Friday December 6th I presented a TEDxLondon talk in the City 2.0 series. I must admit then when they invited me to present something on cities, I thought they had mistaken me for …. well, it was a surprise, anyway, not thinking of myself as particularly telegenic or a popular lecture circuit type. It was a pretty inspiring event I must say – ten or more speakers all doing either 18 or 6 minutes in The Crystal – a building that looks like a stealth bomber in a place that looks as though … well it is East London and it could be nice area eventually but it is still like something out of a J. G. Ballard novel. The talk may eventually get to YouTube but I can now post it as a PDF here and it complements the short commentary I wrote three years or so ago which contains some of this material which you can get this here too. The other stuff I talked about is our fascinating way of defining cities by pruning the network of connections, developed by our Mechanicity group in CASA led by Elsa, Erez, Pete, Paolo, et al., who are thinking about this problem. We will publish something on this very soon.
There are almost as many perspectives about cities and future cities as there are people thinking about cities, and that is probably most of us. In fact I almost became a media star in the 1970s when I made a program called Mathematics for Modelling for the Open University about retail gravity models. We have posted the video of this program online and what is brilliant about it, are the hairstyles, the clothes, the props, … it is the lapels and the bell bottom trousers that are the height of fashion then never to be repeated. Anyway you can see that here too. In fact back in 1976 when this one was made, most of us were still thinking that the world’s population would explode upwards and we would run out of resources by now and descend into chaos. And we didn’t think that the whole world would be made of cities sometime in the 21st century. This was the time of the Club or Rome and one of dire predictions for western society. China was not rising and Japan was Number One. How it all changes. My talk at TEDx is about this change and what we might expect for cities over the next 50 or 100 years.
We have a new EU FP7 project titled INSIGHT (Innovative Policy Modelling and Governance Tools for Sustainable Post-Crisis Urban Development). This is a research project funded under the ICT Theme of the European Union’s Seventh Framework Programme. INSIGHT aims to investigate how ICT, with particular focus on data science and complexity theory, can help European cities formulate and evaluate policies to stimulate a balanced economic recovery and a sustainable urban development. Here is a quick summary of the project, which strongly relates to the new Global Systems Science Initiative pioneered for Horizon 2020.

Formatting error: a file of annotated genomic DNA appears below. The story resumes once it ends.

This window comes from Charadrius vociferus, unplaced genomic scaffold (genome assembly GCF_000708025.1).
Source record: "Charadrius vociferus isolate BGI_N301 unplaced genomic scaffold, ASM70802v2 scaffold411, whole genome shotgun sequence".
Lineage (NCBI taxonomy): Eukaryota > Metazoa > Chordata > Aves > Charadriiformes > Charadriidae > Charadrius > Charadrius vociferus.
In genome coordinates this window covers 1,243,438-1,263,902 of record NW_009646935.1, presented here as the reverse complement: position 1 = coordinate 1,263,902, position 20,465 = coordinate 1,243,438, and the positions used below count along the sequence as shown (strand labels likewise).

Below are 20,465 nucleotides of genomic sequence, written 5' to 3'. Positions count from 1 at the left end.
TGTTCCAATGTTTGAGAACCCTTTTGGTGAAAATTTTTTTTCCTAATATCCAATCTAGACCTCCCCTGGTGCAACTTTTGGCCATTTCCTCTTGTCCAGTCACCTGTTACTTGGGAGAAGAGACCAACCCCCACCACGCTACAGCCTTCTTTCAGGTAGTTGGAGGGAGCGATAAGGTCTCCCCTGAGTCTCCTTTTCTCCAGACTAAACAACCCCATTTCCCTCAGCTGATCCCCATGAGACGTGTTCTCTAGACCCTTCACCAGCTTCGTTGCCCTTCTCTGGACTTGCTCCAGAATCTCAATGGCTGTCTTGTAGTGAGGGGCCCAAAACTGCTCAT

Cities embody the twofold challenge currently facing the European Union: how to improve competitiveness while achieving social cohesion and environmental sustainability. They are fertile ground for science and technology, innovation and cultural activity, but also places where problems such as environmental pollution, unemployment, segregation and poverty are concentrated.
The objectives of the project are the following:
- to investigate how data from multiple distributed sources available in the context of the open data, the big data and the smart city movements, can be managed, analysed and visualised to understand urban development patterns;
- to apply these data mining functionalities to characterise the drivers of the spatial distribution of activities in European cities, focusing on the retail, housing, and public services sectors, and paying special attention to the impact of the current economic crisis;
- to develop enhanced spatial interaction and location models for retail, housing, and public services;
- to integrate the new theoretical models into state-of-the-art urban simulation tools, in order to develop decision support systems able to provide scientific evidence in support of policy options for
post-crisis urban development;
- to develop innovative visualisation tools to enable stakeholder interaction with the new urban
simulation and decision support tools and facilitate the analysis and interpretation of the simulation outcomes;
- to develop methodological procedures for the use of the tools in policy design processes, and
evaluate and demonstrate the capabilities of the tools through four case studies carried out in cooperation with the cities of Barcelona, Madrid, London, and Rotterdam.
The INSIGHT Consortium is composed by the Research Centre for Applied ICTs (CeDInt) and the Transport Research Centre (TRANSyT) at the Technical University of Madrid (UPM), Nommon Solutions and Technologies, the Centre for Advanced Spatial Analysis at University College London (CASA-UCL), the Technical University of Eindhoven (TU/e), the Institute for Cross-Disciplinary Physics and Complex Systems at the University of the Balearic Islands (IFISC-UIB), and the Barcelona City Council.
We have a chapter in this new book on London 2062 which is a brief summary of our transport work using big data. The chapter is called Smart London but the book covers a wide array of topics. It is online and you can download it free. The hardback is good value too and you can get it here. We think it is print on demand. The book, edited by Sarah Bell and James Paskins, contains a series of short vignettes by researchers in University College London as part of the Grand Challenge in Sustainable Cities initiative and it presents a snapshot of ideas, perspectives, and research pertaining to London in 50 years time, built on our knowledge of the present. One of our co-authors Ed Manley is featured in a short video on our Smart London chapter. Click here.